Since 1963, American Atheists has been the premier organization fighting for the civil liberties of atheists and the total, absolute separation of government and religion.



posted on Jun, 14 2013 @ 12:23 PM
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reply to post by Annee
 


I feel that government representatives should be able to enjoy their religions both in and outside of their respective offices. Obviously, they should leave their bias at the door when it comes to making legal decisions, but I don't see how the freedom of religious should be negated the moment you step on government ground.

See, here's what I'm trying to say: I see a difference between the royal identity and the individual identity. The individual identity does not cease when working as a component of the royal identity. As such, individual rights should still apply even when in "royal mode". It appears to me that the American Atheists are insistent upon such rights being nullified while in "royal mode" for fear that such representatives lack the scruples necessary to keep themselves in check while handling legal business.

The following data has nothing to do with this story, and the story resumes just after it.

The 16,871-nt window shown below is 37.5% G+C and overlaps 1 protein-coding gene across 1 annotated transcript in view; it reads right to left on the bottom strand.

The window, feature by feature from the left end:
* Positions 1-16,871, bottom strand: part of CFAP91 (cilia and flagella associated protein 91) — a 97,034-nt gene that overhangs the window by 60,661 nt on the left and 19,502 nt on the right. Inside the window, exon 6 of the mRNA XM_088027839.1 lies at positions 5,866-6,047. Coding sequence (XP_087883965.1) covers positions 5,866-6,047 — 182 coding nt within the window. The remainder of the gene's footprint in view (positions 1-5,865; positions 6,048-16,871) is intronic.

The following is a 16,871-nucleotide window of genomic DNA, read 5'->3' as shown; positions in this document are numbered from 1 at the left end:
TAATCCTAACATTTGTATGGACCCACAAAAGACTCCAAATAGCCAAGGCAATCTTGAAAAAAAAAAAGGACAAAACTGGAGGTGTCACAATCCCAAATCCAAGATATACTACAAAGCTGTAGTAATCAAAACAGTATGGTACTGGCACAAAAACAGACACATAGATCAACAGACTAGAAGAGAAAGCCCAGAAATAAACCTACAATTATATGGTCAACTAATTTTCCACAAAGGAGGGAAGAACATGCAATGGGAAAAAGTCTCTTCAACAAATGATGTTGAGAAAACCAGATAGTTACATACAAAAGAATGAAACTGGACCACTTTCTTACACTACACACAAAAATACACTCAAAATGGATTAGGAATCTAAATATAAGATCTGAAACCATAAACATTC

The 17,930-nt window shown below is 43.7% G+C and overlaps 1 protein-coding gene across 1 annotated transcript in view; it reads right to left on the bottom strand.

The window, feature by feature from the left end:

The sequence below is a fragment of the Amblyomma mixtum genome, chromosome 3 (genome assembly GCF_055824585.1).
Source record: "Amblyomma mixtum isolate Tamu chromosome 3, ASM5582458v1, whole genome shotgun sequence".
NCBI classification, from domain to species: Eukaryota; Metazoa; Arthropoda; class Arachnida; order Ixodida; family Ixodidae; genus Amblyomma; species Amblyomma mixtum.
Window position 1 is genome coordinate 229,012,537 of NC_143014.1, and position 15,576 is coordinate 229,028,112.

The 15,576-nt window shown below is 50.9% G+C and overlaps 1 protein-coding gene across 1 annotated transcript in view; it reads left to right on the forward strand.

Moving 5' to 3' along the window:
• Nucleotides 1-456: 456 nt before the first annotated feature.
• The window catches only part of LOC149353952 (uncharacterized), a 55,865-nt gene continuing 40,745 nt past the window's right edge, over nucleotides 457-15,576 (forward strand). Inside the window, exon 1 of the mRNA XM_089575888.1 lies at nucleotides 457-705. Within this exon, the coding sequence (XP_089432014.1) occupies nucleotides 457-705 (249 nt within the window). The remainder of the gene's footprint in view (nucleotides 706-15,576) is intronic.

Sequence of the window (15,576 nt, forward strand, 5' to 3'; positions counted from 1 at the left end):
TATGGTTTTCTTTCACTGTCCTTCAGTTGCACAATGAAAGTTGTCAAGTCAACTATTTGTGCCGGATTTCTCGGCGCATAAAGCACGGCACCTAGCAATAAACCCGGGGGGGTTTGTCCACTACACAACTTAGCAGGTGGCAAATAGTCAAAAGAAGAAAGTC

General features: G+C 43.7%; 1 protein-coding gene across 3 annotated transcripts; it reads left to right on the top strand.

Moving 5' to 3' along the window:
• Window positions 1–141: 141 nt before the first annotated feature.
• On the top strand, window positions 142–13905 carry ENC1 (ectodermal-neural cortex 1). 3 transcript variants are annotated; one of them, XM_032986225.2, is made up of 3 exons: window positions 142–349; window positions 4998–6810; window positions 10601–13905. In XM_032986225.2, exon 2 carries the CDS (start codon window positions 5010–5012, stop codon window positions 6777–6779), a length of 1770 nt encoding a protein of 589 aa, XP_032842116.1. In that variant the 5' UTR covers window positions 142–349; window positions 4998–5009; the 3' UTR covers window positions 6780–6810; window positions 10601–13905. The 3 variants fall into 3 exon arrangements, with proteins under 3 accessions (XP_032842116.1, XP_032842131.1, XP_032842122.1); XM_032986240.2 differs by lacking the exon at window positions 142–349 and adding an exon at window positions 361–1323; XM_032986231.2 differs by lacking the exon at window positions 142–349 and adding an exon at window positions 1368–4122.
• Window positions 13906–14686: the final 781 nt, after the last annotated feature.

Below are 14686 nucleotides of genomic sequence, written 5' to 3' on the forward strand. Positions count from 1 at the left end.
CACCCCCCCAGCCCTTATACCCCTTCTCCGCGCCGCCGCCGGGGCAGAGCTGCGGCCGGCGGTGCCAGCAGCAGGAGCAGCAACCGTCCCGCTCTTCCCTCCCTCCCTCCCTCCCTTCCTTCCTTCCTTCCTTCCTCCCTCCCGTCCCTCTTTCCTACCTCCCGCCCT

I'm not sure that this is entirely...er, necessary. It could be one of those situations where you push too hard out of fear, and in retaliation, your fear becomes realized where, had you demonstrated trust in the motivations and scruples of your fellows, that might not have happened. They may be pushing so hard that they give the religious politicians a reason to turn around and say, "You know what? We tried to play nice. But screw you, we're going to do it our way now."